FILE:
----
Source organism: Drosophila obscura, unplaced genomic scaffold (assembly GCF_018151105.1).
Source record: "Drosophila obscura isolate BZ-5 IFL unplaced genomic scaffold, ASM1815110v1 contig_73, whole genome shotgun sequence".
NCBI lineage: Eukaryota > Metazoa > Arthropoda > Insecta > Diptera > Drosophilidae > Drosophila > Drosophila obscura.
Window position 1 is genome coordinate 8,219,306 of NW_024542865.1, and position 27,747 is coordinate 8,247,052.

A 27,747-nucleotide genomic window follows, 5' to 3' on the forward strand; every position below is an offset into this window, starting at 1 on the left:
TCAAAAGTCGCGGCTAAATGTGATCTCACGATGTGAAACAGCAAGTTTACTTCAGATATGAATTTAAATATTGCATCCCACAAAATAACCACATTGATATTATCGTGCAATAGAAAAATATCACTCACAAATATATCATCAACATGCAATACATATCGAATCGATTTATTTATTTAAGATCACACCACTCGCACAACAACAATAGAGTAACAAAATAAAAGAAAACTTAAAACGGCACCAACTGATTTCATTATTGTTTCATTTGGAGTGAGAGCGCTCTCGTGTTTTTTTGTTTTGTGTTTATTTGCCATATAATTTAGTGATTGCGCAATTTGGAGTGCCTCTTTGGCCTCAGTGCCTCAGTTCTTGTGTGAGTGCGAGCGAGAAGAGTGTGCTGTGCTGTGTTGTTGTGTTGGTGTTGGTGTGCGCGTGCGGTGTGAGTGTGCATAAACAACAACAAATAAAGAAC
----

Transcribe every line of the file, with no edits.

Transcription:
Source organism: Drosophila obscura, unplaced genomic scaffold (assembly GCF_018151105.1).
Source record: "Drosophila obscura isolate BZ-5 IFL unplaced genomic scaffold, ASM1815110v1 contig_73, whole genome shotgun sequence".
NCBI lineage: Eukaryota > Metazoa > Arthropoda > Insecta > Diptera > Drosophilidae > Drosophila > Drosophila obscura.
Window position 1 is genome coordinate 8,219,306 of NW_024542865.1, and position 27,747 is coordinate 8,247,052.

A 27,747-nucleotide genomic window follows, 5' to 3' on the forward strand; every position below is an offset into this window, starting at 1 on the left:
TCAAAAGTCGCGGCTAAATGTGATCTCACGATGTGAAACAGCAAGTTTACTTCAGATATGAATTTAAATATTGCATCCCACAAAATAACCACATTGATATTATCGTGCAATAGAAAAATATCACTCACAAATATATCATCAACATGCAATACATATCGAATCGATTTATTTATTTAAGATCACACCACTCGCACAACAACAATAGAGTAACAAAATAAAAGAAAACTTAAAACGGCACCAACTGATTTCATTATTGTTTCATTTGGAGTGAGAGCGCTCTCGTGTTTTTTTGTTTTGTGTTTATTTGCCATATAATTTAGTGATTGCGCAATTTGGAGTGCCTCTTTGGCCTCAGTGCCTCAGTTCTTGTGTGAGTGCGAGCGAGAAGAGTGTGCTGTGCTGTGTTGTTGTGTTGGTGTTGGTGTGCGCGTGCGGTGTGAGTGTGCATAAACAACAACAAATAAAGAAC